Coherent (one of the big laser manufacturers) manufactures a line of lasers that used to be called "Enterprise" that were white lasers.. basically a mix of Krypton (which produces a decent red line) and Argon (which produces strong blue and green lines). All three together from one cavity and you have a coherent white laser beam that can be split into any color obtainable by mixing RG&B.
You *can* make a white laser by mixing say a red LED with an argon.. but making the two (or three) beams colinear is a REAL hassle, which requires a quality optical bench and a few expensive components.. and then once you have it, it inevitably goes out of alignment.
In fact, I think it's Coherent who has made an RGB laser projector - not like a special effects projector, but a real XGA projector than can take output froma computer and paint it on the side of the astrodome... it is, of course, hideously expensive and inefficient.
Most gas cavity lasers lase at multiple wavelenths, regardless of the gas or gasses inside. Argon, for example, although strongest at blue (488nm) also has a strong green line (514nm I think), as well as several other noticeable lines down the spectrum through purple and into UV. And the beam coming out is pure coherent laser goodness, despite the multiple wavelengths.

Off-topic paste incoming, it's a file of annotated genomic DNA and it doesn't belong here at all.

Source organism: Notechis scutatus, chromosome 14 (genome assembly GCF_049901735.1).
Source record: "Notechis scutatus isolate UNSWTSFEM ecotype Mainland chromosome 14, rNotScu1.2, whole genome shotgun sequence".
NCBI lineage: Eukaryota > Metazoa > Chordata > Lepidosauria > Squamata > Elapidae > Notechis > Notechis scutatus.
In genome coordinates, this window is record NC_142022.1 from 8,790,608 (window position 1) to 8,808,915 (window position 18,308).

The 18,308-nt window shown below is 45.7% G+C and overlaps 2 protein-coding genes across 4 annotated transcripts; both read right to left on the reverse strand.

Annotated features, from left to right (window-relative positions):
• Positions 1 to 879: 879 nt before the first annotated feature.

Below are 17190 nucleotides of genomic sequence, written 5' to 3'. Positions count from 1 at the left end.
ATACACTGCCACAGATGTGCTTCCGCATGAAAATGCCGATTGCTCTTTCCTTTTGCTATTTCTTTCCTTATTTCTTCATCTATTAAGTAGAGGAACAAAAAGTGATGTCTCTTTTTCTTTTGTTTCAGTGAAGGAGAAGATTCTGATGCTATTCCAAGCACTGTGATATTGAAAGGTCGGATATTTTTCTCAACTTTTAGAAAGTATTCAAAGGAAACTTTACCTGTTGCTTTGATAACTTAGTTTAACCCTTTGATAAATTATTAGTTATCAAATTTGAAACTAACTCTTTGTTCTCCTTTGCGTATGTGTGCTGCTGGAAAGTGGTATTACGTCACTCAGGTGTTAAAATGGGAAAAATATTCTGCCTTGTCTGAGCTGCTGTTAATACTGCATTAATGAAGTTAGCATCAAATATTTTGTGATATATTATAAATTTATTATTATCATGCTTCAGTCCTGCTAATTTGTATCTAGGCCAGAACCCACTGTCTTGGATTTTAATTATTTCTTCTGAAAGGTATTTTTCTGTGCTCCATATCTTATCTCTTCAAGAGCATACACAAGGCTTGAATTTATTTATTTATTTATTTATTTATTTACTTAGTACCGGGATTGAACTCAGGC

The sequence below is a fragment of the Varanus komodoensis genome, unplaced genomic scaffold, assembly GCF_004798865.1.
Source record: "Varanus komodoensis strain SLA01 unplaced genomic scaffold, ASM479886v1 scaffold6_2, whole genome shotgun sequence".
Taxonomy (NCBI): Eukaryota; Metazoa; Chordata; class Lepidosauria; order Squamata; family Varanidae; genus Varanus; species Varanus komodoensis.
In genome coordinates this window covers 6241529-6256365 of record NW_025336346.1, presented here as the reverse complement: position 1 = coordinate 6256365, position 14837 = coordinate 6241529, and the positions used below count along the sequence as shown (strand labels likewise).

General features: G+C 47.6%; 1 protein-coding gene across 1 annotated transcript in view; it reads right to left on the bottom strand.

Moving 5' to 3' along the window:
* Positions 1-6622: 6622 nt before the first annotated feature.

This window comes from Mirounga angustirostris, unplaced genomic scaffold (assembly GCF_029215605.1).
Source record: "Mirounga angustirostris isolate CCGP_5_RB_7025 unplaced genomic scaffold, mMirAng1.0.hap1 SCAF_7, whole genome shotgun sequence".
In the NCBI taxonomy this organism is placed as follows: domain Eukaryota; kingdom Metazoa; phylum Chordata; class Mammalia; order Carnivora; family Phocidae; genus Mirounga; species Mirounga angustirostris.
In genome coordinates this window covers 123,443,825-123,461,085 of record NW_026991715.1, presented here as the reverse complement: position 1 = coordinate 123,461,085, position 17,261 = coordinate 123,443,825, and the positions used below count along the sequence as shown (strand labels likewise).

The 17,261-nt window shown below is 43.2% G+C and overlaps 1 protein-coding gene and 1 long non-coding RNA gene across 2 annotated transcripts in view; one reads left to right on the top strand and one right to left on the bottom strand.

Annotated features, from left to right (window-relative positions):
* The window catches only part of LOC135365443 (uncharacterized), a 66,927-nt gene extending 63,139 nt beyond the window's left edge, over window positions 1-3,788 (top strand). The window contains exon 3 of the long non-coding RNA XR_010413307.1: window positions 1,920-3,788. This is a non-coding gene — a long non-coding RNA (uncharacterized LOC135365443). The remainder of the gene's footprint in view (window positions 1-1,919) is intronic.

Adding Krypton to the mix just adds a few more wavelengths to the beam. They may interfere destructively in the cavity, but the beam stays bright.
(speculative) I think you may be right in that all the various wavelengths only have coherence wrt photons of the same wavelength (and orientation), but all the groups of coherent photons get along nicely. No superposition effects once the beam has been established.(/speculation)